Nothing could or should stand still forever, especially so in the world of Risk/BC Management, so it is not in the least surprising that BC ‘standards’ beyond 25999 have and will, continue to emerge. If since the UK standard was written some years ago, others are now seeing issues from a difference perspective it could be a sign of health within the global world of Risk/BC, rather than a schism, providing and this, for me, is the crucial bit, countries, regions, communities and business increase their resilience (call me old fashioned but I prefer that to resiliency) as a result - in a world of expanding and escalating threats. At least that is the way I prefer to see it. Better still, if we did all move collectively towards a more visionary attitude where synergy replaces silos there will, in theory, be no requirement for entrenched behaviour. But this does pose a real problem that David Honour has identified in his article: “It would be disappointing if the profession returned to the days when every consultant had his or her version of what business continuity is and how it should be implemented”. Therein lies the rub: How do you synergise different views to avoid a schism that could propel us back to the old days, whilst agreeing core international principles?

While some BC practitioners/institutions take up increasingly trenchant positions, many users have done the obvious and progressively focused on a wider and more visionary concept of enterprise risk management (ERM) / resilience and realised that, ultimately, so much of this is about managing risk. Take for example, the recent 2010 publication by Marsh entitled EMEA business continuity benchmark report and you will spot on the first page that “The main discovery in this year’s result is around the integrated nature of risk, with BCM now as a component part of an ERM programme. This integration allows firms to leverage the synergies of combined risk management and BCM information when analysing their risks”. Also, a report published a few weeks ago by the Royal United Services Institute "Interoperability in a Crisis" recommends (amongst other suggestions) that within our country wide emergency response setup a "stronger framework for national resilience in the UK is needed". I could not agree more with both reports and I sense many readers feel likewise.

These days so much business planning across the globe is routinely predicated on the basis of corporate uncertainty, so too much rigidity and stubbornness by BC practitioners simply will not work. Neither will the abandonment of all the good work over the past years that has promoted BC beyond all previous recognition. But unless we move towards a more flexible approach there could be bigger problems ahead.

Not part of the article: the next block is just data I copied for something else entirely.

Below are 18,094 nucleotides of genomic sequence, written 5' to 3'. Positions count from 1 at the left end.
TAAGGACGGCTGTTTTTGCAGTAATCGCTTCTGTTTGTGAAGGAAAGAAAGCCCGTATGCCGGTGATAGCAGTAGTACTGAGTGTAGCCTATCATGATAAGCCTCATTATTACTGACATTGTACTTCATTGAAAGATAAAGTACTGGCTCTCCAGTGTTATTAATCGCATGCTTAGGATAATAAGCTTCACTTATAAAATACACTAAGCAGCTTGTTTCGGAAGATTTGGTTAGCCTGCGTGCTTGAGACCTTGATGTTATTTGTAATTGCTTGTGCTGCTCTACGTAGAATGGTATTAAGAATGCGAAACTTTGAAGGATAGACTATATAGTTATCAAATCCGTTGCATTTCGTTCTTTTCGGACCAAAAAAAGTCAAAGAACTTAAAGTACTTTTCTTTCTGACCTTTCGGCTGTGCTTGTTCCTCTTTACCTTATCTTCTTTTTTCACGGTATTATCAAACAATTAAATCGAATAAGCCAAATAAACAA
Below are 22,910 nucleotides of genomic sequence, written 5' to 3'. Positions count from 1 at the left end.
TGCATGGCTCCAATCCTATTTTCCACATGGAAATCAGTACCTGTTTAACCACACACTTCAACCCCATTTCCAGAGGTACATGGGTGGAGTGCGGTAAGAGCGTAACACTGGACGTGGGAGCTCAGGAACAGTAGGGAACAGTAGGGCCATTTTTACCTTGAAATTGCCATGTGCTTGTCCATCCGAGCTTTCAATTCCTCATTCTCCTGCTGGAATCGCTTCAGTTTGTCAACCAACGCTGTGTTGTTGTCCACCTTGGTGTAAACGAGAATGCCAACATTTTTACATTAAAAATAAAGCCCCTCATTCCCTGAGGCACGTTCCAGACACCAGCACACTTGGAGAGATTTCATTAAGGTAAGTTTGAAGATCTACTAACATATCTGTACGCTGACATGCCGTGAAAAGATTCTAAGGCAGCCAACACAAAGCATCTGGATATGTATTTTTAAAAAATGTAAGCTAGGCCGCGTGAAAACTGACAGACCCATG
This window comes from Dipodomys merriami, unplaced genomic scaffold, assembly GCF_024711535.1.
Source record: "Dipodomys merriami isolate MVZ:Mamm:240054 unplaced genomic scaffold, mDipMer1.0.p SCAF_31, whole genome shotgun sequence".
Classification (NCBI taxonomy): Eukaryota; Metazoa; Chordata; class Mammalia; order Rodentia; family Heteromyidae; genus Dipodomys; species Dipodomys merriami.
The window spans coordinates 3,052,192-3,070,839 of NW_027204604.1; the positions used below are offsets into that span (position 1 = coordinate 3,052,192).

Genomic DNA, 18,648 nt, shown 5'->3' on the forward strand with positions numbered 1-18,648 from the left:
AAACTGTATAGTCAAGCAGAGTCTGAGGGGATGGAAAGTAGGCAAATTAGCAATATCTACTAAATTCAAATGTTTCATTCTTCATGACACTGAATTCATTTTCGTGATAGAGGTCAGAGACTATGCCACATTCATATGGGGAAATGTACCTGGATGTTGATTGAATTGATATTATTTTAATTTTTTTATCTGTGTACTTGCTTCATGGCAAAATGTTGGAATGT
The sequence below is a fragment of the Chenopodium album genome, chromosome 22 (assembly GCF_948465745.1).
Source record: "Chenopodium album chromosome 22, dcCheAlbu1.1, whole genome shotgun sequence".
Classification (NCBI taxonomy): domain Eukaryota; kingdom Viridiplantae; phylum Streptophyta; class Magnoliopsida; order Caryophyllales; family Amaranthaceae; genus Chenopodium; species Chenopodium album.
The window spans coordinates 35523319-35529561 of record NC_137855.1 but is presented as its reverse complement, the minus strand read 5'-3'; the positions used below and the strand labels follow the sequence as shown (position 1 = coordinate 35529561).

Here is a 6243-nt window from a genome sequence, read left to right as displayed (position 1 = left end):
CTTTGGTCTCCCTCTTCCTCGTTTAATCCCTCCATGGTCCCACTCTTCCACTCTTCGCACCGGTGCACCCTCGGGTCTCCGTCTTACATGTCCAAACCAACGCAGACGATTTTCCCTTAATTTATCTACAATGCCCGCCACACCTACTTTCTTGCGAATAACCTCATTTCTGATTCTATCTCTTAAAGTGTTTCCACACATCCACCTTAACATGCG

The solution it seems, is to realise that the Marsh report has identified what is already progressively happening while we debate. To integrate risk with BCM under a wider ERM/resilience umbrella and then to reassemble the components of BC to identify and then define a series of agreed/core international BC principles that will be less than exist now, but to then locally refine them as a fresh system to suit different regions without fear of emasculating institutions such as the BCI.

Change for the better seldom happens without first disobedience. For many years I have had a quote on my study wall by Niccolò Machiavelli written over 400 years ago, that includes the words “there is nothing more difficult to plan, more doubtful of success, nor more dangerous to manage than a new system. For the initiator has the enmity of all who would profit by the preservation of the old institution". Curiously relevant today perhaps?

Peter Power, FBCI

rule

It is all about execution!

Standards and documents are excellent reference points, but they will not create the impact - people, teams and execution will!

Whether consultants or in-house business continuity leaders have their version of what business continuity is or isn’t, organizations must find a way to adapt it to their teams, and make sure it is cascading throughout to be most effective - it is all about execution!

There is value in all the work being done by DRII, NFPA, RIMS and others to educate practitioners on tools to use, BUT...

Regardless of all the preparation, once it comes time for response and recovery, it is all about execution!

Michael W. Janko MBCP, ARM

rule